National Interest Datasets

Delivering community benefit.

Key points

Sourced from chapter 7 of the Productivity Commission's Final Report

Wider release of data and more effective sharing by governments would likely trigger significant investment (private and public) and improvements in national welfare. However, determining which datasets could lead to such improvements remains a serious practical issue for governments.

Datasets of high value have a number of distinct characteristics, including that they are unique (or cannot be readily replicated), are of high quality, have a high degree of coverage in the relevant population, and are up-to-date or updated regularly.

National interests additionally require that coverage is oriented towards broadly significant subject matter. Data with these combined characteristics are likely to generate spillover benefits for the community and should be designated as National Interest Datasets.

Prioritising selection of National Interest Datasets would require flexibility and discretion. A parliamentary committee would be a suitable vehicle to scrutinise this process, rather than try to define national interest in legislation. Engagement with democratic representation would assist in maintaining social licence.

The process for selecting datasets for designation as National Interest Datasets would be open to the public. As the funder of National Interest Datasets, the Australian Government would be the arbiter of their selection.

Initial candidates for consideration as National Interest Datasets include existing public sector datasets that provide registers of businesses, services or assets, or record activity in key areas of public expenditure, such as health and education, as well as datasets held in private entities that are regulated in the public interest and/or receive public funding.

It is expected that other datasets would be nominated as National Interest Datasets by a range of parties, including state and territory governments, private sector entities and not-for-profit organisations. Incentives to do so include provision by the Australian Government of ongoing funding for integration and maintenance, a desire for national linkage and access, and the removal of current restrictions on sharing and release, replaced by fit-for-purpose safeguards.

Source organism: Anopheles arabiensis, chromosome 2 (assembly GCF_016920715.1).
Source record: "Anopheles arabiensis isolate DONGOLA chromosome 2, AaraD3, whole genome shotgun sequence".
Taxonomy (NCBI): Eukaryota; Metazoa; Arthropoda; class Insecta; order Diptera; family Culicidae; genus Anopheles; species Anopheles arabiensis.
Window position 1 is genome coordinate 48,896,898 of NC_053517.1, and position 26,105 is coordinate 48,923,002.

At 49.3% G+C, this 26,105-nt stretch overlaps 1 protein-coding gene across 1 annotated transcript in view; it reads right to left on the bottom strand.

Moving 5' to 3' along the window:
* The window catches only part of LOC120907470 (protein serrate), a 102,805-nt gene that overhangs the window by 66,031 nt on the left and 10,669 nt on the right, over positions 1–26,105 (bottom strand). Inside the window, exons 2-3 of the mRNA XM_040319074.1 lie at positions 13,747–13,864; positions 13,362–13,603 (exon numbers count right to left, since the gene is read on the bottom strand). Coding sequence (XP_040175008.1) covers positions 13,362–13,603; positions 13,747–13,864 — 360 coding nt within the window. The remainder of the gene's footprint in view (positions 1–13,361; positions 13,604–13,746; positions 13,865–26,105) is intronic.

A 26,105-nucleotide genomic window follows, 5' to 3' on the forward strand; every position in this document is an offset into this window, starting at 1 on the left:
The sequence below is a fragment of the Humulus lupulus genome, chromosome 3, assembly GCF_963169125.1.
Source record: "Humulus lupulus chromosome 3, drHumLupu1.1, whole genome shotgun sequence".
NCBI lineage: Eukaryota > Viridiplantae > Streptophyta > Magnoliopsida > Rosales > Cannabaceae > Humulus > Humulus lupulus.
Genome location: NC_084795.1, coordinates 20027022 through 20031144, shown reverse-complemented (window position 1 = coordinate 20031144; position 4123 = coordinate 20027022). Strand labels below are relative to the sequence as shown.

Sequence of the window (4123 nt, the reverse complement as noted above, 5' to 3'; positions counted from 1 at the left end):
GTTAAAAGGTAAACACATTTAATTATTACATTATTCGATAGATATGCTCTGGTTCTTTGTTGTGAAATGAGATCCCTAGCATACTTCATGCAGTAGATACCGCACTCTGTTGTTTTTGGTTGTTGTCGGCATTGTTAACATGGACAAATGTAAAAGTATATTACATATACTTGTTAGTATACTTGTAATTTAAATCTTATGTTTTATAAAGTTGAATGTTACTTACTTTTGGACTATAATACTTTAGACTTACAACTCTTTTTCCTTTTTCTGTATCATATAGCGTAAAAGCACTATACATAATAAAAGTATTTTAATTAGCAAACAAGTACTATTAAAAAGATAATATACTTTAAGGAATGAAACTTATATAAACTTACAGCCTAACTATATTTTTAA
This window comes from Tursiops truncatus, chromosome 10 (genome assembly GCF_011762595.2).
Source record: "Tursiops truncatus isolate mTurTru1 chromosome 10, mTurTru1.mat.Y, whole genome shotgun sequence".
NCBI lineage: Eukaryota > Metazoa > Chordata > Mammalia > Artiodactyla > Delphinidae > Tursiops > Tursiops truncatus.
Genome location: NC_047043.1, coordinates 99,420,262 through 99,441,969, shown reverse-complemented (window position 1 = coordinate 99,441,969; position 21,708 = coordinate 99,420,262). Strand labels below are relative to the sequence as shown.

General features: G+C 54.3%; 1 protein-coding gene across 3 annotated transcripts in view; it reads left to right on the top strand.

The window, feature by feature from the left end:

A designated Accredited Release Authority would provide access to National Interest Datasets.

The National Data Custodian would lead the process to identify and develop the case in support of National Interest Datasets, and ensure the chosen Accredited Release Authorities make National Interest Datasets widely available.

The processes used by the National Data Custodian should be transparent and risk-based.

A focus on the net benefits likely to accrue from designating a dataset as a National Interest Dataset, the possible impacts on intellectual property, impacts on incentives to continue collection, and a detailed consideration of the costs to the collecting party or parties, should be the primary points of focus in deliberation.

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Productivity Commission Recommendations

7.1 and 7.2

Recommendationsort ascending Description

In considering nominations for National Interest Datasets (NIDs), the National Data Custodian’s public interest test should establish that through sharing or release, the designation of a dataset would be likely to generate significant additional community- wide net benefits beyond those obtained by the original data holder.

Once designated, NIDs that contain non-sensitive data should be made available for immediate release.

NIDs that include data on individuals would be available to trusted users only in a manner that reflects the accreditation processes of the relevant Accredited Release Authority, as established and updated by the National Data Custodian, to respect privacy and confidentiality.

Where data from the private and/or not-for-profit sectors is recommended to be included in a NID, the analysis prior to designation should specifically note the ways the designation addresses genuine commercial sensitivity associated with the information and costs (including those related to ongoing dataset maintenance).


The Australian Government, in consultation with State and Territory governments, should establish a process whereby public (and in some exceptional cases, private) datasets are nominated and designated as National Interest Datasets (NIDs).

This process should be public, driven by the National Data Custodian, and involve:

  • The National Data Custodian accepting nominations for NIDs, assessing their public interest merits and, after consideration by the Government, referring selected nominations to a public scrutiny process. Designation would occur via a disallowable instrument on the recommendation of the National Data Custodian.
  • The establishment of a parliamentary committee, or addition of such a role to the work of an existing parliamentary committee, to conduct public scrutiny of nominations for NIDs.

The process of nomination should be open to the States and Territories in order to cover linked datasets.

This process should be in place by the end of 2018, as part of the legislative package to implement these reforms.